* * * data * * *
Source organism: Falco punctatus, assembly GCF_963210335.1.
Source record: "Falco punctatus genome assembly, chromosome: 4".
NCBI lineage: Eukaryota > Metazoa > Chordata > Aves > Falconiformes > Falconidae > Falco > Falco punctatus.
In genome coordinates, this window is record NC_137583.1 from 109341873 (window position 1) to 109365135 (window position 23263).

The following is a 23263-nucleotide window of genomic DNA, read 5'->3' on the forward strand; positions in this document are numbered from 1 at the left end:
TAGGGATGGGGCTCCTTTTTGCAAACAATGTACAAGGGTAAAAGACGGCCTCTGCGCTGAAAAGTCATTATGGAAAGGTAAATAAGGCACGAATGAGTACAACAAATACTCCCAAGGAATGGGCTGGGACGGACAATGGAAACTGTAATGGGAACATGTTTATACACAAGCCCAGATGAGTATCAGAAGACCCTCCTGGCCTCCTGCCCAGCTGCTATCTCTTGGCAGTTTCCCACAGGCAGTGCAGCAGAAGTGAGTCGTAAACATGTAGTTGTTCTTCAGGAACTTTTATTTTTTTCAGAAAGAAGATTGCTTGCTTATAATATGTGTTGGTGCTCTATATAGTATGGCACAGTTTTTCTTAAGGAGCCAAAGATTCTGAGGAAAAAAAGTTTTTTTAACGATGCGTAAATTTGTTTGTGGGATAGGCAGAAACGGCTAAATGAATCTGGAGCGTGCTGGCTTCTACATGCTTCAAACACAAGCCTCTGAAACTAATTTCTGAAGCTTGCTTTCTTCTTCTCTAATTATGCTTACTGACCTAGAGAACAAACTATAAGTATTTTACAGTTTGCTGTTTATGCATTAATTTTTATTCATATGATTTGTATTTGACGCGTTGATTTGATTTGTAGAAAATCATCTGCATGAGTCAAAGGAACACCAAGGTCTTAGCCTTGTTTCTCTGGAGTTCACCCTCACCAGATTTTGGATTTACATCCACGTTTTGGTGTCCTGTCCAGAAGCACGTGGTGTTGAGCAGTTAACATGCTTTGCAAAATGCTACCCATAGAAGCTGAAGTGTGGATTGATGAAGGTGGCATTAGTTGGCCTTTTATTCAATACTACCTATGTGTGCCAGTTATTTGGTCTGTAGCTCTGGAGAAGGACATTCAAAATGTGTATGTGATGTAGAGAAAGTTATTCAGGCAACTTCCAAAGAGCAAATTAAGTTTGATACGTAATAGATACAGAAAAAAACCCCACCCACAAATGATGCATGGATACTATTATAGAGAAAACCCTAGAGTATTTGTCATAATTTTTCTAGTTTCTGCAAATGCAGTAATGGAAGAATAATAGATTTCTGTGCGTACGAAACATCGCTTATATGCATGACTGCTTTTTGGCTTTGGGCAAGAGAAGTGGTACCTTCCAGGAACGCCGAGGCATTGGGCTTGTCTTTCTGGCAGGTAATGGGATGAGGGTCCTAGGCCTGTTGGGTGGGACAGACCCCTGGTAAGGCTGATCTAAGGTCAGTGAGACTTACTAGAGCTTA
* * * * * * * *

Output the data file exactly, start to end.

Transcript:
Source organism: Falco punctatus, assembly GCF_963210335.1.
Source record: "Falco punctatus genome assembly, chromosome: 4".
NCBI lineage: Eukaryota > Metazoa > Chordata > Aves > Falconiformes > Falconidae > Falco > Falco punctatus.
In genome coordinates, this window is record NC_137583.1 from 109341873 (window position 1) to 109365135 (window position 23263).

The following is a 23263-nucleotide window of genomic DNA, read 5'->3' on the forward strand; positions in this document are numbered from 1 at the left end:
TAGGGATGGGGCTCCTTTTTGCAAACAATGTACAAGGGTAAAAGACGGCCTCTGCGCTGAAAAGTCATTATGGAAAGGTAAATAAGGCACGAATGAGTACAACAAATACTCCCAAGGAATGGGCTGGGACGGACAATGGAAACTGTAATGGGAACATGTTTATACACAAGCCCAGATGAGTATCAGAAGACCCTCCTGGCCTCCTGCCCAGCTGCTATCTCTTGGCAGTTTCCCACAGGCAGTGCAGCAGAAGTGAGTCGTAAACATGTAGTTGTTCTTCAGGAACTTTTATTTTTTTCAGAAAGAAGATTGCTTGCTTATAATATGTGTTGGTGCTCTATATAGTATGGCACAGTTTTTCTTAAGGAGCCAAAGATTCTGAGGAAAAAAAGTTTTTTTAACGATGCGTAAATTTGTTTGTGGGATAGGCAGAAACGGCTAAATGAATCTGGAGCGTGCTGGCTTCTACATGCTTCAAACACAAGCCTCTGAAACTAATTTCTGAAGCTTGCTTTCTTCTTCTCTAATTATGCTTACTGACCTAGAGAACAAACTATAAGTATTTTACAGTTTGCTGTTTATGCATTAATTTTTATTCATATGATTTGTATTTGACGCGTTGATTTGATTTGTAGAAAATCATCTGCATGAGTCAAAGGAACACCAAGGTCTTAGCCTTGTTTCTCTGGAGTTCACCCTCACCAGATTTTGGATTTACATCCACGTTTTGGTGTCCTGTCCAGAAGCACGTGGTGTTGAGCAGTTAACATGCTTTGCAAAATGCTACCCATAGAAGCTGAAGTGTGGATTGATGAAGGTGGCATTAGTTGGCCTTTTATTCAATACTACCTATGTGTGCCAGTTATTTGGTCTGTAGCTCTGGAGAAGGACATTCAAAATGTGTATGTGATGTAGAGAAAGTTATTCAGGCAACTTCCAAAGAGCAAATTAAGTTTGATACGTAATAGATACAGAAAAAAACCCCACCCACAAATGATGCATGGATACTATTATAGAGAAAACCCTAGAGTATTTGTCATAATTTTTCTAGTTTCTGCAAATGCAGTAATGGAAGAATAATAGATTTCTGTGCGTACGAAACATCGCTTATATGCATGACTGCTTTTTGGCTTTGGGCAAGAGAAGTGGTACCTTCCAGGAACGCCGAGGCATTGGGCTTGTCTTTCTGGCAGGTAATGGGATGAGGGTCCTAGGCCTGTTGGGTGGGACAGACCCCTGGTAAGGCTGATCTAAGGTCAGTGAGACTTACTAGAGCTTA